At Sandy View Road the near top of the sand unit is examined, sands and claystones are dominantly (Fig.16) parallel bedded. Internally the sands are dominated by bi-directional clay draped ripples and sigmoidal bundles (Fig.17) with abundant mica in sand The sand beds also thin towards the top of the unit where is capped by a claystone that is dominated by a mono-specific bivalve assemblage belonging to the species Clementia. All of the bivalves are articulated suggesting that they died in place.
At Temple Street near Diamond Road this outcrop (Fig 18-19) also is dominated by parallel bedded sands and claystones. Internally the individual sand beds have strongly east dipping laminae near their based and sigmoidal bundles to the top. The tops of some the beds have oscillation ripples
Persad’s Quarry (Fig.21) near Diamond Road lies near the base of the Sum Sum sand. A pale blue grey claystone underlies the sand (Fig.21-22), an iron concretion surface separated the basal clay from the overlying sand. Similar coloured claystone ripup clasts are present at the base of the sand, most of the clasts are rounded and have random orientations. Rare gastropods are present at the base also Thallasanoides.
The quarry at Windsor Park near Diamond Road is currently the largest active quarry in the country. Strike views (Fig.23) continue to show parallel bedded sands separated by thin claystones, in dip view the beds and laminae dip to the north and east. Sands are dominantly red orange, however bands of other colours including yellow are common. Laminae with downlap toes, sigmoidal bundles and climbing ripples are common.
The contact between the basal sand and underlying claystones is marked by an iron concretion surface (Fig.24) The claystones are grey blue in colour and parallel bedded . Overlying sands are coarse, poorly sorted occasionally cross bedded, dominantly quartz with pebbles of quartz, large claystone ripups are also present.
Abundant bedding parallel Thallasanoides (Fig.25) and large turning chambers are common just beneath the hardpan. Flute casts with an average orientation of 2400 – 600 occur on the hardpan.
At Quarry Road (Fig.26) near the entrance of the quarry Quarry Road are alternating sand and claystone beds, contacts planar, sands are pebbly, fine upwards, pebbles are dominantly platy and rounded metamorphic and lithic fragments.
Small normal faults (Fig.27) and fractures with a trend of W – E occur in the basal claystones along the western face and below the hardpan.
At Ravine Sable sands and claystones are still laterally continuous and parallel bedded (Fig.28), lateral variations in sand thickness suggest broad channels. Overall the individual sands show a thinning upward profile with claystones also increasing in thickness. East dipping laminae and tidal bundles dominate within the beds, in places large load casts are found near the bed base (Fig.29). Blue grey claystones (Fig.30) underlie the hardpan that is the contact at the base of the Sum Sum, coarse white, poorly sorted, predominantly quartz grains.The underlying Caparo Claystone is massive blue grey, mottled in places, at La Cuesa Road (Fig.30) is found a thin glauconitic sand that is rich in disarticulated oysters, Anadara and Taras.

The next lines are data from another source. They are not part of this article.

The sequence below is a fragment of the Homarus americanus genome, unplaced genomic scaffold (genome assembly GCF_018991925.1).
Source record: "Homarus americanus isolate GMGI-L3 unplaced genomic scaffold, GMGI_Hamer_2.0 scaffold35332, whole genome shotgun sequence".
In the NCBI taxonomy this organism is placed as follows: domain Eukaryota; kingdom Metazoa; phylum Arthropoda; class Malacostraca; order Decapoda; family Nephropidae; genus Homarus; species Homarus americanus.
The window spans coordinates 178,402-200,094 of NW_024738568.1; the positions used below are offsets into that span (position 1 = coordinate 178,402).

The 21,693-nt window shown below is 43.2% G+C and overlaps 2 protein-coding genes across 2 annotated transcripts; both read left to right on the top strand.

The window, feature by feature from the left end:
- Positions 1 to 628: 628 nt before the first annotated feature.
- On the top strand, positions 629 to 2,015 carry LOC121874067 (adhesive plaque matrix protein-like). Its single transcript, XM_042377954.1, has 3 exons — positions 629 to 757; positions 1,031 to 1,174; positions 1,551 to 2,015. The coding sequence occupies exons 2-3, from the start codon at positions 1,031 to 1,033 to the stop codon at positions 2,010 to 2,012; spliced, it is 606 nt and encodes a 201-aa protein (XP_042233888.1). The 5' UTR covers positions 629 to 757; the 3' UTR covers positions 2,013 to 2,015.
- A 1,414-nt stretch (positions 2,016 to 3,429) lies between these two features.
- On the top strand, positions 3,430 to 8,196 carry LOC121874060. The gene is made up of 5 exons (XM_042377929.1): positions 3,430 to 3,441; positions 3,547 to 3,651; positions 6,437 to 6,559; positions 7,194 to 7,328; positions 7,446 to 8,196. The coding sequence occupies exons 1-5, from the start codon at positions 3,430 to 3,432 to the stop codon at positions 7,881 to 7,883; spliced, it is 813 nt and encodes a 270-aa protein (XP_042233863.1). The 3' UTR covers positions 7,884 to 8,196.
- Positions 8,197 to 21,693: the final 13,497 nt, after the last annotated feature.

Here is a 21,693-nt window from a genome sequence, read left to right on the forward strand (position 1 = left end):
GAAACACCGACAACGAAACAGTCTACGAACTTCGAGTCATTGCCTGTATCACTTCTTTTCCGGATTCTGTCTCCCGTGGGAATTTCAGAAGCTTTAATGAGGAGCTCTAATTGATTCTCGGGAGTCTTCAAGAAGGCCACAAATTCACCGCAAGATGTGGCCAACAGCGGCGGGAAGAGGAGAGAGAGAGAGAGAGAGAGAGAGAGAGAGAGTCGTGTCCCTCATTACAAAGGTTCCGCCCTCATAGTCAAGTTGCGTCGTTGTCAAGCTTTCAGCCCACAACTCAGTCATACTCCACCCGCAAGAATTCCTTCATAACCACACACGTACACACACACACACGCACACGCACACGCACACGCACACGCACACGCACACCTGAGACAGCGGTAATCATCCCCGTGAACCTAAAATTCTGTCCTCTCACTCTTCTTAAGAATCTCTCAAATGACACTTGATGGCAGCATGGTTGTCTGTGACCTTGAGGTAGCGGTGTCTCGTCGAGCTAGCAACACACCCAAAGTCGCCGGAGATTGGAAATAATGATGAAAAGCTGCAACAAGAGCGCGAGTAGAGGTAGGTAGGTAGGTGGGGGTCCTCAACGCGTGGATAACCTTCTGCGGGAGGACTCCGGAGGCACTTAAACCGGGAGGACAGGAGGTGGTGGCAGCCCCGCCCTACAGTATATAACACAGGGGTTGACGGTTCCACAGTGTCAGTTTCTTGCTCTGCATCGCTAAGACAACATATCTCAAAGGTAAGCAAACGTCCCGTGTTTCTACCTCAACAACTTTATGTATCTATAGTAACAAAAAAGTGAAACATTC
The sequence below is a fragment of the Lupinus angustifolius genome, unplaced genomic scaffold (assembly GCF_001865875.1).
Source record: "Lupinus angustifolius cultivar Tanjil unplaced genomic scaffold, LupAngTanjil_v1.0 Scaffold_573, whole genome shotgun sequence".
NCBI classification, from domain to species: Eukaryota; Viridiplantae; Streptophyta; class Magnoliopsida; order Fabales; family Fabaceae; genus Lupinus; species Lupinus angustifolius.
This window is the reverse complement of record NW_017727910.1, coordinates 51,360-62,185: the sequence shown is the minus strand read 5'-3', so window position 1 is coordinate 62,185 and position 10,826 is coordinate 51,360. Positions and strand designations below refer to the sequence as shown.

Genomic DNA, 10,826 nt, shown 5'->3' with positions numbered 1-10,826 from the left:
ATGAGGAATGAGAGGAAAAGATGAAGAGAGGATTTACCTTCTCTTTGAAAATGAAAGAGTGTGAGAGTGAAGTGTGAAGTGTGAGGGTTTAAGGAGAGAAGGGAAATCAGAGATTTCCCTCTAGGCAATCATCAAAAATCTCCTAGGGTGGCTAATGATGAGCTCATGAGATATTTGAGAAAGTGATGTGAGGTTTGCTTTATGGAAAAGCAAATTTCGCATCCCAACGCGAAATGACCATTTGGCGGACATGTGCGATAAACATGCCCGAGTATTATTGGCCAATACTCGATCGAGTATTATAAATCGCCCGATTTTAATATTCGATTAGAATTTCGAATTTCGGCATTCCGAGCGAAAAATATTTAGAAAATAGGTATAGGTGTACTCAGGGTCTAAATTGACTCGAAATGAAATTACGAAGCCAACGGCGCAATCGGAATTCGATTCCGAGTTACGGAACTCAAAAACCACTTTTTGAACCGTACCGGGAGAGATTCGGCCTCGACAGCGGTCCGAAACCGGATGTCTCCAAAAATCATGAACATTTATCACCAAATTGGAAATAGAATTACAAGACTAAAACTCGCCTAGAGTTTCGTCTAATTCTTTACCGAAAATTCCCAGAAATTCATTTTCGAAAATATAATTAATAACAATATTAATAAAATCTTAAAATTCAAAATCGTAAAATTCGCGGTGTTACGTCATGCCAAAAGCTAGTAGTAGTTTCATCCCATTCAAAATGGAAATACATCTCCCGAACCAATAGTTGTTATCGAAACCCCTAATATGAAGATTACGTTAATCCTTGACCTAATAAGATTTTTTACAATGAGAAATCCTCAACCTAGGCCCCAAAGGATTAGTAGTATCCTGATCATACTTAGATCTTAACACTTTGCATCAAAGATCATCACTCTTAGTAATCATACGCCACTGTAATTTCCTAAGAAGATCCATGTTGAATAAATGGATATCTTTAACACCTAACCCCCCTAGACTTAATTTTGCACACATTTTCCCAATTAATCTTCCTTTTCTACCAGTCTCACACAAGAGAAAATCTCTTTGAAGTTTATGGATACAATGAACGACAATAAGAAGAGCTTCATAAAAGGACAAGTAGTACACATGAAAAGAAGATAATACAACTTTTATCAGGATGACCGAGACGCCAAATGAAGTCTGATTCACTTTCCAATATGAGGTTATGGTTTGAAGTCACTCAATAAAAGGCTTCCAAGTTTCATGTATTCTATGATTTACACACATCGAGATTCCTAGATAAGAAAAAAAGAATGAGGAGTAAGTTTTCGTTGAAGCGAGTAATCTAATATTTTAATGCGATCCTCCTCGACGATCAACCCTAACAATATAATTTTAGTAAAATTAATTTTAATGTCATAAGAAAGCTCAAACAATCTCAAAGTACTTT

An overview of the outcrops reveals that the basal clays are parallel laminated, occasionally smelling of sulphur suggesting an anoxic environment, the bivalves at la Cuesa Road indicate a marine environment at times. Locally abundant Thallasanoides and oher bioturbation also suggest a marine environment. Sedimentary features at the base of the sand indicate a SW – NE transport direction of sediments. Abundant angular ripup clasts indicate very strong erosive currents and rapid redeposition of these clasts. Sigmoidal bundles clay draped and climbing ripples suggest a tidal environment. The coarse white sands with metamorphic fragments are similar to the Cunapo Conglomerate, except much finer grained.
The depositional environment is one where alluvial fan deltas of Cunapo Congolmerates flow south from the Northern Range and Paria Peninsula. The sand sized material near the edges of the delta is then incorporated into the west – east flowing estuary arms of the Orinocco River. This estuary is thought be constrained to the south either by rising highs associated with the incipient Central Range or paleo highs caused by the mid-Miocene Orogeny.
An attempt has been made to fit this unit into the global sea level curve. The thick claystones are interpreted to represent highstands of sea level, while the sands are deposited during lowstands of sealevel. The erosional contacts at the base of all the sand units appear to confirm this.